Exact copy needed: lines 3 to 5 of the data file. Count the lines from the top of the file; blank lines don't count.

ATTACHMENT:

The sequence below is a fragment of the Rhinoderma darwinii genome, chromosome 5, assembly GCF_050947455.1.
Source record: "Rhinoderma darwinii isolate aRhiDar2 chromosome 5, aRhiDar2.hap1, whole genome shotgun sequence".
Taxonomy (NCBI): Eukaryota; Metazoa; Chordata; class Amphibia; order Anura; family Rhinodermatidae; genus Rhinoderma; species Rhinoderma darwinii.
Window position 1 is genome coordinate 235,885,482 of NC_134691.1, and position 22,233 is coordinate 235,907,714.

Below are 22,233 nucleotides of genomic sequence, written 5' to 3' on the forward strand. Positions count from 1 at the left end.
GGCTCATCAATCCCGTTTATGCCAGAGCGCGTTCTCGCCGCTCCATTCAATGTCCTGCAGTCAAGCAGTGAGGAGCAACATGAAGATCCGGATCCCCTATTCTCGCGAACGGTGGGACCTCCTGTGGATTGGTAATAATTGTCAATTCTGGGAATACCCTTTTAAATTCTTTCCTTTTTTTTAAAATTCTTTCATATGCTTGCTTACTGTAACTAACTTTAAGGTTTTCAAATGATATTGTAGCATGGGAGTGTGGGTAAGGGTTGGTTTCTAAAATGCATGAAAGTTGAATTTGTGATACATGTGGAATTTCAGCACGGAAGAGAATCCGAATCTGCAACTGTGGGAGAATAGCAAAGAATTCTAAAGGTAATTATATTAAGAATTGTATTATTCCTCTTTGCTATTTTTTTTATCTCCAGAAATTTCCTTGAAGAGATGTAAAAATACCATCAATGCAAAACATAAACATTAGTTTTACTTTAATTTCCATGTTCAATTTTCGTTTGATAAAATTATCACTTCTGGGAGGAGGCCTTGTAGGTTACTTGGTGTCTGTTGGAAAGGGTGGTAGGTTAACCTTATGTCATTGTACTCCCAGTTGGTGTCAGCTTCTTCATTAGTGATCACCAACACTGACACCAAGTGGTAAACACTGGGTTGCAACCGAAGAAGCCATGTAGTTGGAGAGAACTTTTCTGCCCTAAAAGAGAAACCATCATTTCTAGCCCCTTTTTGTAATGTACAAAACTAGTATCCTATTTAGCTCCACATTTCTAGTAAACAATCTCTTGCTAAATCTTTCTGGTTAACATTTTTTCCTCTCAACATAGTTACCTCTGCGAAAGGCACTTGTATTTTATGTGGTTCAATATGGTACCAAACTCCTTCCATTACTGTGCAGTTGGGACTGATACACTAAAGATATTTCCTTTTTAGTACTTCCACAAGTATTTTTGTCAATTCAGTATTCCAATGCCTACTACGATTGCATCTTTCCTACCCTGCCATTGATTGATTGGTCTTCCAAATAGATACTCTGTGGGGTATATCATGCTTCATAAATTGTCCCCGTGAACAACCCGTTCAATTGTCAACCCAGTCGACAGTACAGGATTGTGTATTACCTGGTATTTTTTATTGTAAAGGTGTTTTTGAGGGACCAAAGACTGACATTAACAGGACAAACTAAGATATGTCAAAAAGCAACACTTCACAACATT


Taxonomy (NCBI): Eukaryota; Metazoa; Chordata; class Amphibia; order Anura; family Rhinodermatidae; genus Rhinoderma; species Rhinoderma darwinii.
Window position 1 is genome coordinate 235,885,482 of NC_134691.1, and position 22,233 is coordinate 235,907,714.

Below are 22,233 nucleotides of genomic sequence, written 5' to 3' on the forward strand. Positions count from 1 at the left end.